The volume offers a chronological compendium of the articles authored or co-authored by Bjorn Hammarberg about the analysis of a longitudinal study of Swedish polyglot adult learners. Each of the chapters in this book has has been pivotal in the development of the study of third language acquisition and multilingualism at both the theoretical and methodological levels, which makes it essential reading in the field.
The longitudinal study was created as a database for researchers interested in the acquisition of Swedish from a comparative perspective, be it amongst learners, between learners and native speakers, or at the synchronic or diachronic levels. The book includes five chapters that have been previously published as independent articles. These chapters constitute a frame of reference for a sixth chapter which extends the analysis of the corpus towards the consideration of the learner's "perceived crosslinguistic similarity" (p. 127) as a determinant factor in the activation of previously acquired languages in the acquisition of Swedish.
In the Preface, the reader encounters a detailed description of the birth of the project in 1990, as well as a portrait of the main participant, Sarah Williams. It presents the uncommon human dimension of a case study, which reminds the research community that informants are distinct individuals. The Introduction provides us with the motivations behind the study, grouped into three categories:
i. the practical motives that include interracial mobility, the increasing tendency to use English as a lingua franca, the educational challenges related to immigrant populations, and the cognitive questions that arise within the examination of the linguistic nature of polyglots;
ii. the theoretical motives, where we are reminded that "humans are potentially multilingual by nature and that multilingualism is the normal state of linguistic competence" (p. 2); and
iii. the empirical motives, where the researcher maintains that adopting a multilingual, rather than a bilingual, perspective would offer the research community a more complete picture regarding interlanguage development, metalinguistic awareness, linguistic creativity, and acquisitional processes, to name just a few fields of linguistic research.
The Introduction also clarifies that the publication will use the term "third language" (L3) to cover the current language in acquisition, while L2 would be any other additional language acquired after the L1. For Hammarberg, this is different from the chronological criterion since establishing a clear-cut sequential order of acquisition of more than two languages not only may be difficult for a large number of participants who would have been exposed to multiple languages simultaneously, but also problematic at the methodological level, in terms of determining what type of competence in the language is being considered for such a hierarchy (i.e., reading knowledge, cultural knowledge, metalinguistic knowledge).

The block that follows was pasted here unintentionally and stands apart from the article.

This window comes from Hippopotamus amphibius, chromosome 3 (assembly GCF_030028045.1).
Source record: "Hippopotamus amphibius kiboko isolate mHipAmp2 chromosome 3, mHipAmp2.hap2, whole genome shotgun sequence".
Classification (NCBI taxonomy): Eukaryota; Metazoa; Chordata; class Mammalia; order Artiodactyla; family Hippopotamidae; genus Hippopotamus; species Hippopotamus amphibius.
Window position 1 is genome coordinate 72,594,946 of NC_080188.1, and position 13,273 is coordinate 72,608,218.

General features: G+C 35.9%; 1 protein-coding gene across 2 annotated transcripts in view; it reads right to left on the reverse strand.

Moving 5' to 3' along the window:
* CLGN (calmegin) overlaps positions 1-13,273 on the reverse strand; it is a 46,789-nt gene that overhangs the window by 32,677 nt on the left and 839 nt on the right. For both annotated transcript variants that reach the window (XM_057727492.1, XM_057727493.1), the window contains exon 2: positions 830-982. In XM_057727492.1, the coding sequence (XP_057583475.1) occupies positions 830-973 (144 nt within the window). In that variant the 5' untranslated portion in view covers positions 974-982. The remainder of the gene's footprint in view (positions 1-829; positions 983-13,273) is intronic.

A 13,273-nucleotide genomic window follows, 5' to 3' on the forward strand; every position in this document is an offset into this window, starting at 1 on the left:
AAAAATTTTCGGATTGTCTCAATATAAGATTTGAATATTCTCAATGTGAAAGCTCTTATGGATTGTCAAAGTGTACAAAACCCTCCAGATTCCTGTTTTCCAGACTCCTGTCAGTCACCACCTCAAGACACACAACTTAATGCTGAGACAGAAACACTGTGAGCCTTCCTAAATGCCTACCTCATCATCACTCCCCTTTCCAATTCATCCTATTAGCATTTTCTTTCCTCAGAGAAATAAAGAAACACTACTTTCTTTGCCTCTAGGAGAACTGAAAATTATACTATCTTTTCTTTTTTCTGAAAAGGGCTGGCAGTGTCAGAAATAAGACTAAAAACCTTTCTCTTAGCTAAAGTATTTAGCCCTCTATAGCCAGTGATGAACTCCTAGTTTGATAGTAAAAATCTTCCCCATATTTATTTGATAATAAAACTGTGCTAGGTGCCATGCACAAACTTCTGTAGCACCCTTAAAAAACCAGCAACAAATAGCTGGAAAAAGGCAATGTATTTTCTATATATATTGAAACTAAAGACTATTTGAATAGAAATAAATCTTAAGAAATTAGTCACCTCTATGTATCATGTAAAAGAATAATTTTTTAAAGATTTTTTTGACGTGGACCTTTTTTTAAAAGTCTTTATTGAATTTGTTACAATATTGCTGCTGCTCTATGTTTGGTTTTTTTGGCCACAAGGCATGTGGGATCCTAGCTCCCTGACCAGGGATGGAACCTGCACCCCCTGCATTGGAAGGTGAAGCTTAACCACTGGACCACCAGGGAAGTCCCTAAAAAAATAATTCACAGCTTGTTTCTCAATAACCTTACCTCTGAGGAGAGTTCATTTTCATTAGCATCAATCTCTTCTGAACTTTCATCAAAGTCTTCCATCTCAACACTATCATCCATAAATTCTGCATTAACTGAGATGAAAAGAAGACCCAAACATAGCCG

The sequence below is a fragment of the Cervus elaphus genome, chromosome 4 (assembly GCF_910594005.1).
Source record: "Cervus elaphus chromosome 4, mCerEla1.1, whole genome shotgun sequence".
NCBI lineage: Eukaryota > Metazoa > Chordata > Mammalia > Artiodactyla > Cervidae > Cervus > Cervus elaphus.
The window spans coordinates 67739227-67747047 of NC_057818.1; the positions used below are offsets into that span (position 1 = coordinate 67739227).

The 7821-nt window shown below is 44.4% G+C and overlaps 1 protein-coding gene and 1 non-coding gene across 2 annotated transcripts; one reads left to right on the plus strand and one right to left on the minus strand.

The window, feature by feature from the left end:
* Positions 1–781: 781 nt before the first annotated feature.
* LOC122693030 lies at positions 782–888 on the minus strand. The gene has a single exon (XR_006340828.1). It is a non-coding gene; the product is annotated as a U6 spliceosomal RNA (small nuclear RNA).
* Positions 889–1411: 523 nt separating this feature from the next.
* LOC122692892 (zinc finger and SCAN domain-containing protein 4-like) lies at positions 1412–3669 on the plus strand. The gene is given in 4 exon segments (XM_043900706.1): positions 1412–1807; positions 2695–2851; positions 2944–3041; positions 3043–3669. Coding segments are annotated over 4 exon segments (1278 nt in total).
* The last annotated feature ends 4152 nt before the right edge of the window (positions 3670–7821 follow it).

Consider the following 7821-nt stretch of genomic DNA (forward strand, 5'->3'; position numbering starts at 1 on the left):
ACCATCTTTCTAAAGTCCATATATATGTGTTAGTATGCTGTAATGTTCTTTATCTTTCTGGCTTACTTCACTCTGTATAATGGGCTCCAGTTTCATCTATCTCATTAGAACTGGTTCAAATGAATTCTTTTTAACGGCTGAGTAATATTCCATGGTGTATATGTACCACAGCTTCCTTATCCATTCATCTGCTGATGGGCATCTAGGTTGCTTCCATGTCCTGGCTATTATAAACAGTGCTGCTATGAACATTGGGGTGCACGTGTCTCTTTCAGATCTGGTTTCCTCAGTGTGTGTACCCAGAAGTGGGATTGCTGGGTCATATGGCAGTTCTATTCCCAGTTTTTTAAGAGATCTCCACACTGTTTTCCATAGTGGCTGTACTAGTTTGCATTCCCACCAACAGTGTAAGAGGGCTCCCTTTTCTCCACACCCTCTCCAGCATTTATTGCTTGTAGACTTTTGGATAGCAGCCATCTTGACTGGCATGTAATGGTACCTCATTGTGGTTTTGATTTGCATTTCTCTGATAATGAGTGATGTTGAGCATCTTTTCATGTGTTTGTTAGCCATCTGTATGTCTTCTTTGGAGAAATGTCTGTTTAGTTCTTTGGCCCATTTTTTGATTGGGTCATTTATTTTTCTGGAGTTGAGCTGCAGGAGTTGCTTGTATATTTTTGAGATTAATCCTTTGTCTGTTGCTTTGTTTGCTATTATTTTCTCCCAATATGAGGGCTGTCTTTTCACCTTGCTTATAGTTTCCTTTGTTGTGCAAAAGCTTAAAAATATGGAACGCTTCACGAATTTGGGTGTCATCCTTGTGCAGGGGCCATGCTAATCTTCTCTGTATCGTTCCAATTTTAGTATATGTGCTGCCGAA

The first chapter is co-authored with Sara Williams, the subject of the study. While this potential conflict of interest may be seen as a reason for a biased analysis of the data, the article carefully describes how the methodology of the study followed a series of introspective analysis methods as advised by Poulisse, Bongaerts, and Kellerman (1987). In addition to the defence of this choice of methodology, the authors emphasise that meta-linguistic discussions were not performed during the gathering of the data and that the retrospective commentaries were all done in English, which allowed Williams to remain impartial as a researcher. This chapter serves as an introduction to a deeper analysis of the data in the chapters ahead. It classifies a number of observations about the data in four groups: pronunciation, lexicon, morphology, and Williams' introspective comments. Most of the contents of these observations are extended in subsequent chapters, and the final discussion leaves the reader looking forward to more insightful analysis. However, this chapter is just a recapitulation of an earlier report on the study, at a time when the depth of the analysis had not yet taken place.
Chapter 2, also co-authored by Bjorn Hammarberg and Sara Williams, is perhaps one of the strongest of the book. It addresses the occurrence of language switches in Swedish L3, German L2, and English L1, from a psycholinguistic perspective. The authors adopt De Bot's (1992) model of bilingual speech production as a departure point, along with Poulisse and Bongaerts' (1994) revision to...